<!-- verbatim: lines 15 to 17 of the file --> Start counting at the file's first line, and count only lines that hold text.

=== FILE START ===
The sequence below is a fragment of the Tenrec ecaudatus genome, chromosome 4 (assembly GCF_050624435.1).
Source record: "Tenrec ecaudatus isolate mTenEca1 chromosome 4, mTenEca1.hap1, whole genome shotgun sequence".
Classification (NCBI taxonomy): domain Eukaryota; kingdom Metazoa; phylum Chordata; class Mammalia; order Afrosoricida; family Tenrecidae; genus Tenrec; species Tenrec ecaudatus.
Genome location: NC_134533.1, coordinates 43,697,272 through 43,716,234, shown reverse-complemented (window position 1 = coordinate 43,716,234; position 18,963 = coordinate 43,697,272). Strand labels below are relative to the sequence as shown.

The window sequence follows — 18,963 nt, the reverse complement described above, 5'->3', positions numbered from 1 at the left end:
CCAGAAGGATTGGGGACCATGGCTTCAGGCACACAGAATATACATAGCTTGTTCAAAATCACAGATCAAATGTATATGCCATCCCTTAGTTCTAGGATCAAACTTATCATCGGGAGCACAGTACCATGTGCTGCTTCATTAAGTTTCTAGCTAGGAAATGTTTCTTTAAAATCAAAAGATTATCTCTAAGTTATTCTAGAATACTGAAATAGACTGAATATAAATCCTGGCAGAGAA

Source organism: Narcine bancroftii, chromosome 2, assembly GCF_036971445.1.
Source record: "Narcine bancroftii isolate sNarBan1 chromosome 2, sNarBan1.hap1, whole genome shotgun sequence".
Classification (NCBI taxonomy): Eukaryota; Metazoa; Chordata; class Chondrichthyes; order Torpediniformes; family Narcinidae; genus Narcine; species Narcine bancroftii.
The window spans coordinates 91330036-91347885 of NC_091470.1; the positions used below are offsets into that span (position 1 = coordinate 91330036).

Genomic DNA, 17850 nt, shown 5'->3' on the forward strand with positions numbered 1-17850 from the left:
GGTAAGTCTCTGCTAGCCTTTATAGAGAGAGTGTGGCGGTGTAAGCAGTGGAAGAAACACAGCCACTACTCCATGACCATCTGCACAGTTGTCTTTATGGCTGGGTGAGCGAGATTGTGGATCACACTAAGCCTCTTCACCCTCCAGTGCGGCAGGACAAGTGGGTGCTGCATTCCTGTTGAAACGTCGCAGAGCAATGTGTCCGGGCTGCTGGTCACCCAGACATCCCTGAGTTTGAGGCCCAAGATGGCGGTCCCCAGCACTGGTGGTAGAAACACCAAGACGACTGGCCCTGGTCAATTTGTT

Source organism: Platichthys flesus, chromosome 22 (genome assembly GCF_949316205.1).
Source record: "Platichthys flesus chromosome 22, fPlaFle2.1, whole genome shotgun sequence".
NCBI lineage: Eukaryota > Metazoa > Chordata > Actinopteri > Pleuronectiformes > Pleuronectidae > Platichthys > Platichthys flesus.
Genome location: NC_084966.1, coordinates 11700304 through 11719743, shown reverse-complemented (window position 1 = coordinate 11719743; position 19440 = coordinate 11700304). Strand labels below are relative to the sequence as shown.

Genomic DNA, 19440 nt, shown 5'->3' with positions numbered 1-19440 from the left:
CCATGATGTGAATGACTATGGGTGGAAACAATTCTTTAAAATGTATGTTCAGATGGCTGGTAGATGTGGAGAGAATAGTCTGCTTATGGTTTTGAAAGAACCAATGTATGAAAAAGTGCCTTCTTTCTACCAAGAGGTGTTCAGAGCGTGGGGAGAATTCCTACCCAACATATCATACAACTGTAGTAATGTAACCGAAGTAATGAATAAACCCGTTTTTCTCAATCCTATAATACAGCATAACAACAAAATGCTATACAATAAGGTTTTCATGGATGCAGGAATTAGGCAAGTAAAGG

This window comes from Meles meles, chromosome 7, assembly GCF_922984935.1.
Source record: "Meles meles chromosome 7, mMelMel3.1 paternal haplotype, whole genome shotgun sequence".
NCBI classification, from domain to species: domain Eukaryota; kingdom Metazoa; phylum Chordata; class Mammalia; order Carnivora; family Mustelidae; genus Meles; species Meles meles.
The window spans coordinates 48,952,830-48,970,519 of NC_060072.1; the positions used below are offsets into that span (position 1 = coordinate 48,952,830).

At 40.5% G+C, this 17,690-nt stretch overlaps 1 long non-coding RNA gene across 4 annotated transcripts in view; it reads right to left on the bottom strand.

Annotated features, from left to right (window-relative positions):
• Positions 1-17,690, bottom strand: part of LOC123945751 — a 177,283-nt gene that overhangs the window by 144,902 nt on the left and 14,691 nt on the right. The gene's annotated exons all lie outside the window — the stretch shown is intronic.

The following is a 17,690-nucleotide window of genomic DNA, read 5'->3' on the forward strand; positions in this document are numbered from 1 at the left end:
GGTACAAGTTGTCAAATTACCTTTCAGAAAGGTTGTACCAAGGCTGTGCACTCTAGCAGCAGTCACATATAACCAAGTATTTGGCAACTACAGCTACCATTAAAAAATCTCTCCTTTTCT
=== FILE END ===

NCBI lineage: Eukaryota > Metazoa > Chordata > Actinopteri > Pleuronectiformes > Pleuronectidae > Platichthys > Platichthys flesus.
Genome location: NC_084966.1, coordinates 11700304 through 11719743, shown reverse-complemented (window position 1 = coordinate 11719743; position 19440 = coordinate 11700304). Strand labels below are relative to the sequence as shown.

Genomic DNA, 19440 nt, shown 5'->3' with positions numbered 1-19440 from the left: